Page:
What Israel taught me about trust

By Justin Pizzulli

Have you ever heard the expression, “I have no reason to trust you until proven otherwise?” That’s a phrase I have certainly grown up hearing and practicing in my own life. Living by that rule is sure to guard us from harm, and to protect our self-interest. Coincidentally, that was the first sentence uttered by the professor on my day back to graduate school this week. But for the first time, I found myself questioning that statement.

Spending a month in Israel with the Philos Leadership Institute, I heard from many speakers regarding the Israeli-Palestinian conflict. A common expression and theme was “unless given a reason to believe otherwise, I trust you.” I was stunned each time I heard the phrase. In a country surrounded by enemies and plagued by terrorism, how is it that so many people live by those words?

Toward the end of my travels, I spoke with Dr. Gadi Taub, an Israeli historian and writer. “Israelis claim no demands for Palestinians until they see peace, while Palestinians live by no peace until demands,” Taub said. In other words, Israelis want to trust the Palestinians but they can’t, while Palestinians won’t trust the Israelis until they’re given a state. Does this sound familiar? One side trusts the other but can’t, while the other side won’t trust until given a reason.

In Nicomachean Ethics, Aristotle suggests that because humans live in groups, we are social beings and must live and function in societies. No man can live alone because we have the want and need to belong to something. The psychologist Abraham Maslow graphed a similar concept known as “Maslow’s Hierarchy of Needs.” The basic need starts at the bottom, but when each need is fulfilled a higher one is desired to form a pyramid. After safety is fulfilled, we desire love and belonging, which includes friendships, intimacy, and family. I would argue that to truly fulfil the human need of belonging and love, there must be a mutual trust between each other. To reap the benefits of belonging and love, it requires real work and effort. Just as to reap the benefits of becoming a better student you must tirelessly study. The trust will only be successful when both parties are equally committed.

I visited the Israeli settlement Arial and their National Leadership Development Center (ANLDC). In partnership with the American owned JH Ranch, the ANLDC combines outdoor learning with a strategic Biblical curriculum, providing a one-of-a kind experience for families and couples who visit the site. Each elevated and unique obstacle requires a group or partner to complete. I found myself, along with my group, balancing several feet high with a safety harness. The second I doubted my partner we were wobbling on the tightrope. To finish the course, we had to lean on each other. If one of us fell, we both fell. This is the perfect analogy to relationships, families, the workplace, and conflicts. We cannot get through life by ourselves, we need others to help us and to trust in us equally as much as we trust in them.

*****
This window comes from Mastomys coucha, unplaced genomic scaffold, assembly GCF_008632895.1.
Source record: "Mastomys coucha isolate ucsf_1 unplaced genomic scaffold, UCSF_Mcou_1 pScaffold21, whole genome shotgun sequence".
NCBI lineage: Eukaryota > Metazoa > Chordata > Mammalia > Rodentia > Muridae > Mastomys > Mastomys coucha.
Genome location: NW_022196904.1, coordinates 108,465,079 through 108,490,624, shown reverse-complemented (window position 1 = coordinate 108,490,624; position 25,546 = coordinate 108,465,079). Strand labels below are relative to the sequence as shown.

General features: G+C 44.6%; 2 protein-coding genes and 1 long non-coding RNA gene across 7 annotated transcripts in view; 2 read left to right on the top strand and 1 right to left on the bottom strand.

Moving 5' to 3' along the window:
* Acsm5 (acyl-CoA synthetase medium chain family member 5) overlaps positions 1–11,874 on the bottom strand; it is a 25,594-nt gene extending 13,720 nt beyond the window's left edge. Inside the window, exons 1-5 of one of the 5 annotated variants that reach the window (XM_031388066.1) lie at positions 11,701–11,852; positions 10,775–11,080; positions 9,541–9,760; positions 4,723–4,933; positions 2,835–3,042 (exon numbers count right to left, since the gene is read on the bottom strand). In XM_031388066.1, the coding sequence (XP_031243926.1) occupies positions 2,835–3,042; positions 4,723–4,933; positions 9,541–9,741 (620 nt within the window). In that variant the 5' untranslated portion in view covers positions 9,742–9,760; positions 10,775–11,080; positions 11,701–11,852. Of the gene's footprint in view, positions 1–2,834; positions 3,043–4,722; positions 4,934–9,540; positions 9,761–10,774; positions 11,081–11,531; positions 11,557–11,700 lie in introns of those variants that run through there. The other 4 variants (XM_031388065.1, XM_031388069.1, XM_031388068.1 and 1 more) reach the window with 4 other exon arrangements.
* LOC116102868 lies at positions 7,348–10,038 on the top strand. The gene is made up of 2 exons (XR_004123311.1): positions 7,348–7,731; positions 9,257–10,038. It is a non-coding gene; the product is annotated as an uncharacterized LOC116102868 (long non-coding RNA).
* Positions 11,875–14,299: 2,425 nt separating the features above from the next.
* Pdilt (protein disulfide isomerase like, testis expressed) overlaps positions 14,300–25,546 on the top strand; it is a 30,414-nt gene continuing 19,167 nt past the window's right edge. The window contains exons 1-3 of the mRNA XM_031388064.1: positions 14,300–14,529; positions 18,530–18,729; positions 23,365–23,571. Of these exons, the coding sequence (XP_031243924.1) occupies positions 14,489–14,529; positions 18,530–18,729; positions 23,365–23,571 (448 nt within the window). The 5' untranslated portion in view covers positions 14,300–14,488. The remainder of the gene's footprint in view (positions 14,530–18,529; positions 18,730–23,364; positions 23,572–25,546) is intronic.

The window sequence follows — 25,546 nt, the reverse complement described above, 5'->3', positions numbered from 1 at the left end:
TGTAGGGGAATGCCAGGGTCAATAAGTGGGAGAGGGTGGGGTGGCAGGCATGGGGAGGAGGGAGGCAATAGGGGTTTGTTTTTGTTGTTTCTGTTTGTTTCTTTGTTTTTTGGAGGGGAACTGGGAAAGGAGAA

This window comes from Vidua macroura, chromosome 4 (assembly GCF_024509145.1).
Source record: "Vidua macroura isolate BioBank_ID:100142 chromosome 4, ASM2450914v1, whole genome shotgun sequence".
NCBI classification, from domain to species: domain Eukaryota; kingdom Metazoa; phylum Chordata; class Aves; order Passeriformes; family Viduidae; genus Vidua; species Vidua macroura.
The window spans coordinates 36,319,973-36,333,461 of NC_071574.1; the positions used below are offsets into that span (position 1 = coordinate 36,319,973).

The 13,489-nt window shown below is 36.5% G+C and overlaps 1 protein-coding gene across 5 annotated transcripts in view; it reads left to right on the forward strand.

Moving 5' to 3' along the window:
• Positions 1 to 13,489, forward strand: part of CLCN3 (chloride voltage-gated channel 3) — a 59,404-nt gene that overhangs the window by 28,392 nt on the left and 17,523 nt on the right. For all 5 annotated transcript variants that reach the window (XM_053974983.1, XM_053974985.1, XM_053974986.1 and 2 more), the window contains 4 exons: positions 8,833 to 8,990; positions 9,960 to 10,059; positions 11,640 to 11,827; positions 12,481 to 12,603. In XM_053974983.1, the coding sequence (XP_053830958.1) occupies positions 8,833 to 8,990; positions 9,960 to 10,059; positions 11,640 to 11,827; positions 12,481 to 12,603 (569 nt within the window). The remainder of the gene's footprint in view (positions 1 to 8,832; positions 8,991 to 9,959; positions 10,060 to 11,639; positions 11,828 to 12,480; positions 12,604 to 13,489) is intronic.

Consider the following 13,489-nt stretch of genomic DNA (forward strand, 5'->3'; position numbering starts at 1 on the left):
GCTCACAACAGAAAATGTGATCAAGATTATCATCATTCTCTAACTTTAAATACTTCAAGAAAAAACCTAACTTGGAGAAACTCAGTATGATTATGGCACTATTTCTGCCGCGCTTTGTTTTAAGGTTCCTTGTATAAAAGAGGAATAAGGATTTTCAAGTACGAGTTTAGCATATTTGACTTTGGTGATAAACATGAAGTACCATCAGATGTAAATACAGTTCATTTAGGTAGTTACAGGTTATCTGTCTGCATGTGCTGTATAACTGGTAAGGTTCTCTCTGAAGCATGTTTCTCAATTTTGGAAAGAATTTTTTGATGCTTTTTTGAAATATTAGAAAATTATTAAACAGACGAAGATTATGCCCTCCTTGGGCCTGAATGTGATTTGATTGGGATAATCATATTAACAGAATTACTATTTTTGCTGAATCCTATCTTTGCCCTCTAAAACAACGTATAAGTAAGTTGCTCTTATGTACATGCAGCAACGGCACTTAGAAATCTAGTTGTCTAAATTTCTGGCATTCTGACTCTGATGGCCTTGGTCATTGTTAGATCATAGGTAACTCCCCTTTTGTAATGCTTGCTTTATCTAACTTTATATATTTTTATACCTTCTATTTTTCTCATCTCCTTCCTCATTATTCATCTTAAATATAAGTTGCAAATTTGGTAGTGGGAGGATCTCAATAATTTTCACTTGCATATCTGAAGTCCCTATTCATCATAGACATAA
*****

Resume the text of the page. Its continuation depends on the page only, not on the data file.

In secular, individualistic Western societies, the needs of the individual are more important than the needs of a group and the family. We see this example every day in America as divorce rates remain high. We view relationships solely as a method to provide happiness and emotional fulfillment for ourselves with minimal effort. We should be able to get out just as easy as we got in, especially if it is no longer fulfilling. Indeed, Americans no longer believe that the purpose of marriage is to have children. Now, 70% want “their spouse to make them happy.” Simply put, today we view others as an item rather than a person to be trusted and cherished. During my travels, I spent time learning about the typical Israeli family. In traditional American society, or in a collective Israeli society, they believe the family is more important than individual needs and happiness. The purpose of marriage is to create a safe and secure space for the nurture of child, extended family, and for society. For that reason, Israeli divorce is much more difficult and children grow up to be successful and stable citizens. By practicing trust, couples surrender their needs for the collective betterment of the family, thus eventually becoming happy themselves.

The strong American family and community is on a decline because no one wants to trust and lean on anyone. We see someone that is poor, sick, or their family is falling apart, so we brush it off because we assume the government will take care of it. No, we must take care of each other. On my trip, for every question answered, several new questions popped up. I don’t have a solution to the Israeli-Palestinian conflict, the secret to a lasting family, or even building a strong community. But I do know somewhere it begins with trust. If we are constantly working toward trust, peace will follow. Setting aside our individual needs and leaning on each other, a solution will follow.

This article originally appeared on Philos Project, September 19, 2017, and reposted with permission.

Justin Pizzulli is a full-time MBA student attending Marshall University and the former Ohio field director of Generation Opportunity. He attended Shawnee State University, where he led a Christians United for Israel group. After Justin retired from conservative politics, God placed a pro-Israel career on his heart for reasons not yet fully revealed to him. Justin has always had a passion for entrepreneurship and startups, and is a realtor in a small and quite farm community in Ohio, where he currently resides. More recently he has contributed to media outlets such as The Hill.